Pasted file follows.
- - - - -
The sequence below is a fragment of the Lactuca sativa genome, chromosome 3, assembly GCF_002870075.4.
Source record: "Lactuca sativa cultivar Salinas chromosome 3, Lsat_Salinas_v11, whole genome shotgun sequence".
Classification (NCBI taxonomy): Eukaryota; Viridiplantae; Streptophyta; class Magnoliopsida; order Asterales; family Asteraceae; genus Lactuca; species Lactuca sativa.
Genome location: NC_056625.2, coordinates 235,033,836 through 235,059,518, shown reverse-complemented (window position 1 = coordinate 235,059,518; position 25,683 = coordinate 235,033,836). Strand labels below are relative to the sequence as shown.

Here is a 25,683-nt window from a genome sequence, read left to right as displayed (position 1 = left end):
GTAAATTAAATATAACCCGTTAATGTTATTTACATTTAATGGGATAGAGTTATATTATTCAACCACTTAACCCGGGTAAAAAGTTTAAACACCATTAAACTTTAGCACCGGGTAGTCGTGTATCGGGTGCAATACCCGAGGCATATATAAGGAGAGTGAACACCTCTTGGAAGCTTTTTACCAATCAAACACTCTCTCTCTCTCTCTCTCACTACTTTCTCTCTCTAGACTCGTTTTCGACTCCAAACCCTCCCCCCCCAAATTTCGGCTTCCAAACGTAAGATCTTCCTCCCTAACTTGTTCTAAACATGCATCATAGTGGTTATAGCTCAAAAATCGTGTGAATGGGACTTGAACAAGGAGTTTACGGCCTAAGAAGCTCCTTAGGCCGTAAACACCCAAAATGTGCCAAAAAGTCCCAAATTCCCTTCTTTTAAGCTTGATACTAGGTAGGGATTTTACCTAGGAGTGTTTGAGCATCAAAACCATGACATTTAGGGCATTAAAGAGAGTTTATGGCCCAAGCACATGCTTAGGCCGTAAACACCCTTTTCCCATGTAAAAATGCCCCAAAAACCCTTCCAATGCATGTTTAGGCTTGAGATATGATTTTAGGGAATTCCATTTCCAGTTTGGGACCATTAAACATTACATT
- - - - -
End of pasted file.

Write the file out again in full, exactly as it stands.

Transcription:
The sequence below is a fragment of the Lactuca sativa genome, chromosome 3, assembly GCF_002870075.4.
Source record: "Lactuca sativa cultivar Salinas chromosome 3, Lsat_Salinas_v11, whole genome shotgun sequence".
Classification (NCBI taxonomy): Eukaryota; Viridiplantae; Streptophyta; class Magnoliopsida; order Asterales; family Asteraceae; genus Lactuca; species Lactuca sativa.
Genome location: NC_056625.2, coordinates 235,033,836 through 235,059,518, shown reverse-complemented (window position 1 = coordinate 235,059,518; position 25,683 = coordinate 235,033,836). Strand labels below are relative to the sequence as shown.

Here is a 25,683-nt window from a genome sequence, read left to right as displayed (position 1 = left end):
GTAAATTAAATATAACCCGTTAATGTTATTTACATTTAATGGGATAGAGTTATATTATTCAACCACTTAACCCGGGTAAAAAGTTTAAACACCATTAAACTTTAGCACCGGGTAGTCGTGTATCGGGTGCAATACCCGAGGCATATATAAGGAGAGTGAACACCTCTTGGAAGCTTTTTACCAATCAAACACTCTCTCTCTCTCTCTCTCACTACTTTCTCTCTCTAGACTCGTTTTCGACTCCAAACCCTCCCCCCCCAAATTTCGGCTTCCAAACGTAAGATCTTCCTCCCTAACTTGTTCTAAACATGCATCATAGTGGTTATAGCTCAAAAATCGTGTGAATGGGACTTGAACAAGGAGTTTACGGCCTAAGAAGCTCCTTAGGCCGTAAACACCCAAAATGTGCCAAAAAGTCCCAAATTCCCTTCTTTTAAGCTTGATACTAGGTAGGGATTTTACCTAGGAGTGTTTGAGCATCAAAACCATGACATTTAGGGCATTAAAGAGAGTTTATGGCCCAAGCACATGCTTAGGCCGTAAACACCCTTTTCCCATGTAAAAATGCCCCAAAAACCCTTCCAATGCATGTTTAGGCTTGAGATATGATTTTAGGGAATTCCATTTCCAGTTTGGGACCATTAAACATTACATT